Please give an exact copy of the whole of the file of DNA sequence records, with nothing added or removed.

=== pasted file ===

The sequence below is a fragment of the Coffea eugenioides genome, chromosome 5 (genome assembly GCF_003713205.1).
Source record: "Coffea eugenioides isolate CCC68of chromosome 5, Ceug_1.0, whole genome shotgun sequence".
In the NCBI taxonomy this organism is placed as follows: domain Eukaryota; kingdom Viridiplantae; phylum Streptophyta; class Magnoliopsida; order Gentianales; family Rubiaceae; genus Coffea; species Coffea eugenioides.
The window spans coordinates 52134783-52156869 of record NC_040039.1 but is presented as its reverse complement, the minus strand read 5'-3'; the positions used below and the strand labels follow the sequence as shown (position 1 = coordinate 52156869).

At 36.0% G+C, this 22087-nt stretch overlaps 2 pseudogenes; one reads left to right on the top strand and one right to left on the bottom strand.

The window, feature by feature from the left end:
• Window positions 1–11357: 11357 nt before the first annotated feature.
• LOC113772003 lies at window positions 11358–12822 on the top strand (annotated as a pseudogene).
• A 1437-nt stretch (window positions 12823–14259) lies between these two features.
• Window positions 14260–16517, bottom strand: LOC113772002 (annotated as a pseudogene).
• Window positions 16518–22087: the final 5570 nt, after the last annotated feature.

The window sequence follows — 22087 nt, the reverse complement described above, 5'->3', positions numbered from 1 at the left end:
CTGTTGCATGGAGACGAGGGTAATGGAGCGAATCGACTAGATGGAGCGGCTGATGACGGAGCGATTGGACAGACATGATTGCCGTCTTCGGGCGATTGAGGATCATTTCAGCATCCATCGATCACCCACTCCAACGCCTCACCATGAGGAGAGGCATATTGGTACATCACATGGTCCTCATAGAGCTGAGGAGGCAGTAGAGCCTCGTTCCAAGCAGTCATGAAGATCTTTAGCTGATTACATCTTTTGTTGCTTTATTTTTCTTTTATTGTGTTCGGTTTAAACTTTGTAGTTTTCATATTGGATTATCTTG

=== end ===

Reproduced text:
The sequence below is a fragment of the Coffea eugenioides genome, chromosome 5 (genome assembly GCF_003713205.1).
Source record: "Coffea eugenioides isolate CCC68of chromosome 5, Ceug_1.0, whole genome shotgun sequence".
In the NCBI taxonomy this organism is placed as follows: domain Eukaryota; kingdom Viridiplantae; phylum Streptophyta; class Magnoliopsida; order Gentianales; family Rubiaceae; genus Coffea; species Coffea eugenioides.
The window spans coordinates 52134783-52156869 of record NC_040039.1 but is presented as its reverse complement, the minus strand read 5'-3'; the positions used below and the strand labels follow the sequence as shown (position 1 = coordinate 52156869).

At 36.0% G+C, this 22087-nt stretch overlaps 2 pseudogenes; one reads left to right on the top strand and one right to left on the bottom strand.

The window, feature by feature from the left end:
• Window positions 1–11357: 11357 nt before the first annotated feature.
• LOC113772003 lies at window positions 11358–12822 on the top strand (annotated as a pseudogene).
• A 1437-nt stretch (window positions 12823–14259) lies between these two features.
• Window positions 14260–16517, bottom strand: LOC113772002 (annotated as a pseudogene).
• Window positions 16518–22087: the final 5570 nt, after the last annotated feature.

The window sequence follows — 22087 nt, the reverse complement described above, 5'->3', positions numbered from 1 at the left end:
CTGTTGCATGGAGACGAGGGTAATGGAGCGAATCGACTAGATGGAGCGGCTGATGACGGAGCGATTGGACAGACATGATTGCCGTCTTCGGGCGATTGAGGATCATTTCAGCATCCATCGATCACCCACTCCAACGCCTCACCATGAGGAGAGGCATATTGGTACATCACATGGTCCTCATAGAGCTGAGGAGGCAGTAGAGCCTCGTTCCAAGCAGTCATGAAGATCTTTAGCTGATTACATCTTTTGTTGCTTTATTTTTCTTTTATTGTGTTCGGTTTAAACTTTGTAGTTTTCATATTGGATTATCTTG